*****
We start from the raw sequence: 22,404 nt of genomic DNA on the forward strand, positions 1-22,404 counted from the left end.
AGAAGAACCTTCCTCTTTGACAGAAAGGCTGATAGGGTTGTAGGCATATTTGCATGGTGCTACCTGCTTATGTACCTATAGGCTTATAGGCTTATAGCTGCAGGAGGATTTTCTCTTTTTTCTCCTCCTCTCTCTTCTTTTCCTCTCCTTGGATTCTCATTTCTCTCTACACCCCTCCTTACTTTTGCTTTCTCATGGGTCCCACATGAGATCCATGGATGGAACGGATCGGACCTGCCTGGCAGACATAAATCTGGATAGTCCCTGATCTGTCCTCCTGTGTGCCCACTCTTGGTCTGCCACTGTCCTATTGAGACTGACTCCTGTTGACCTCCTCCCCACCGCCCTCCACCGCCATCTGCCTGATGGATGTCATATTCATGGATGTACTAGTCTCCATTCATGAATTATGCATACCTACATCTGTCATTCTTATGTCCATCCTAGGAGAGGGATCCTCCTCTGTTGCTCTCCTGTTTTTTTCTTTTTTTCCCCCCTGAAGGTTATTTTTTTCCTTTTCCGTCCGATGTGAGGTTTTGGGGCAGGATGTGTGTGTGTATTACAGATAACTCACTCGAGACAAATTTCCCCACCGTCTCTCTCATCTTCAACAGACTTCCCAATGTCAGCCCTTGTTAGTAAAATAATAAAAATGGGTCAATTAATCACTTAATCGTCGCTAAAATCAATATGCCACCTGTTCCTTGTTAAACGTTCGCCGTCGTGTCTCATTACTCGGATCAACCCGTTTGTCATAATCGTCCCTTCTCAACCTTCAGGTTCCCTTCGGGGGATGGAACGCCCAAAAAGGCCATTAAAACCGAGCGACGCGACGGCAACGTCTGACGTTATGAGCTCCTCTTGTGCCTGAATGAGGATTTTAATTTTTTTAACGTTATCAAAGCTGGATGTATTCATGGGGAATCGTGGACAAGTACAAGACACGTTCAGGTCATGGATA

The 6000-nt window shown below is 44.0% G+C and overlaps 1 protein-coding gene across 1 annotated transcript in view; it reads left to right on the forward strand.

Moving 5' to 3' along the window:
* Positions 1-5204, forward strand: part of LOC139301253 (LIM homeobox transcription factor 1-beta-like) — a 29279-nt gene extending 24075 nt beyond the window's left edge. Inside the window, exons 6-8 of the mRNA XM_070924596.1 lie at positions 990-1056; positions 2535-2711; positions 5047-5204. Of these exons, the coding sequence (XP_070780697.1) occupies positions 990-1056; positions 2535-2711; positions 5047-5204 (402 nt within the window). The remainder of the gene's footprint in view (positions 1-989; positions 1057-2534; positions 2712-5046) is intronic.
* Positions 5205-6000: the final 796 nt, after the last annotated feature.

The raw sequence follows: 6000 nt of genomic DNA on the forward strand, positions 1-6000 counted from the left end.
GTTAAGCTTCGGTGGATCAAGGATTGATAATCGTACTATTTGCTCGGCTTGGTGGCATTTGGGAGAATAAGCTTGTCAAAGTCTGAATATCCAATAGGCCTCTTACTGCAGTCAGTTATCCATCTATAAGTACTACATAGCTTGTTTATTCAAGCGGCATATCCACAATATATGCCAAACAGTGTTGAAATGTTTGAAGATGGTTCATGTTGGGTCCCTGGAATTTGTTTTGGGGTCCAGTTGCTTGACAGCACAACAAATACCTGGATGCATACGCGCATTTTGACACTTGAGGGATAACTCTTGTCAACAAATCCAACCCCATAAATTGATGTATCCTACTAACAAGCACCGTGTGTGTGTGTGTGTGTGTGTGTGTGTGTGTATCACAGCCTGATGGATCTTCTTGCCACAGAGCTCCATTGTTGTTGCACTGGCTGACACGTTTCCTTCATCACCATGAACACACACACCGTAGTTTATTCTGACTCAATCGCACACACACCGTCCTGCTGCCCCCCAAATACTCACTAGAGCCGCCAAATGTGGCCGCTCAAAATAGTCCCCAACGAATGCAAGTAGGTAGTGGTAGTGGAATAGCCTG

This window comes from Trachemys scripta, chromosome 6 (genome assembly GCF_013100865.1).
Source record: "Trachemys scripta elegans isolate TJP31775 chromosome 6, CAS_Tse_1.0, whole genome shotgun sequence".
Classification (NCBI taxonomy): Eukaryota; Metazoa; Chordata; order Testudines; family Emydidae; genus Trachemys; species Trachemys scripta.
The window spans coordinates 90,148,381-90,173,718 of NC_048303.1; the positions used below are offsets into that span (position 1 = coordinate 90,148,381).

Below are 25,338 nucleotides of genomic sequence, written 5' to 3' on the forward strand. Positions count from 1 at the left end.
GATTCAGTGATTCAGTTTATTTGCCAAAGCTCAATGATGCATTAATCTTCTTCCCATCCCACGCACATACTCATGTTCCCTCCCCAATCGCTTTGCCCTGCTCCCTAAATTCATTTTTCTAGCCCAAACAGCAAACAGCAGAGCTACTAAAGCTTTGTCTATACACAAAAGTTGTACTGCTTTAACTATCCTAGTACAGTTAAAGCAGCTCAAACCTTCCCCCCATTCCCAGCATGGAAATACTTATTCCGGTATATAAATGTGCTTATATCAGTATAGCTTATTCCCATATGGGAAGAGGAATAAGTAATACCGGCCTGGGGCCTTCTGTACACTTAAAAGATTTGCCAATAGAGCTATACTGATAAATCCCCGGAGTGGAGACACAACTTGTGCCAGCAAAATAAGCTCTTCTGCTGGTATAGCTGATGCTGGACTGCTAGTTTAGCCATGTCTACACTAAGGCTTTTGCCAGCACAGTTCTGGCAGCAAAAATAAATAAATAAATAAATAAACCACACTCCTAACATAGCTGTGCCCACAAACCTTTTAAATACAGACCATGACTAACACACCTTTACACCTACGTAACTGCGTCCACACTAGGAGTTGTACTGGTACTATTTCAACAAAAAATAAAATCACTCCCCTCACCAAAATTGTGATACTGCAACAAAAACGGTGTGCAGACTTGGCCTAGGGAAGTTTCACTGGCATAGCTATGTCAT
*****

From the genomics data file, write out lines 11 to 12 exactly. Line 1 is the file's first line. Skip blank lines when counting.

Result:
Classification (NCBI taxonomy): Eukaryota; Metazoa; Chordata; order Testudines; family Emydidae; genus Trachemys; species Trachemys scripta.
The window spans coordinates 90,148,381-90,173,718 of NC_048303.1; the positions used below are offsets into that span (position 1 = coordinate 90,148,381).